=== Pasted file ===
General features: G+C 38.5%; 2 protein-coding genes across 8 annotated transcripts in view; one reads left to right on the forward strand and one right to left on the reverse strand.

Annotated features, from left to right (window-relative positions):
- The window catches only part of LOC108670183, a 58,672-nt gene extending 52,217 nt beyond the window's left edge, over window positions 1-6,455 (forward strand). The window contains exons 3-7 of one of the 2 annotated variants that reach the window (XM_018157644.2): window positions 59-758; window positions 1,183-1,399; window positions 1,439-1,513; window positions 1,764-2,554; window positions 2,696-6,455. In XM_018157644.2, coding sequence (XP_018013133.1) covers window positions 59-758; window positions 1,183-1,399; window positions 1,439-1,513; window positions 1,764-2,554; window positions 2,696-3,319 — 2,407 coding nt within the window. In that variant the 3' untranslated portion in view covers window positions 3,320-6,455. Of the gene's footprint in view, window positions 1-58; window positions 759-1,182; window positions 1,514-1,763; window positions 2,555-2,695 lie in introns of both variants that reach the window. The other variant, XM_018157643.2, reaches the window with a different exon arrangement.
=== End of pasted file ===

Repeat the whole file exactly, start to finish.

General features: G+C 38.5%; 2 protein-coding genes across 8 annotated transcripts in view; one reads left to right on the forward strand and one right to left on the reverse strand.

Annotated features, from left to right (window-relative positions):
- The window catches only part of LOC108670183, a 58,672-nt gene extending 52,217 nt beyond the window's left edge, over window positions 1-6,455 (forward strand). The window contains exons 3-7 of one of the 2 annotated variants that reach the window (XM_018157644.2): window positions 59-758; window positions 1,183-1,399; window positions 1,439-1,513; window positions 1,764-2,554; window positions 2,696-6,455. In XM_018157644.2, coding sequence (XP_018013133.1) covers window positions 59-758; window positions 1,183-1,399; window positions 1,439-1,513; window positions 1,764-2,554; window positions 2,696-3,319 — 2,407 coding nt within the window. In that variant the 3' untranslated portion in view covers window positions 3,320-6,455. Of the gene's footprint in view, window positions 1-58; window positions 759-1,182; window positions 1,514-1,763; window positions 2,555-2,695 lie in introns of both variants that reach the window. The other variant, XM_018157643.2, reaches the window with a different exon arrangement.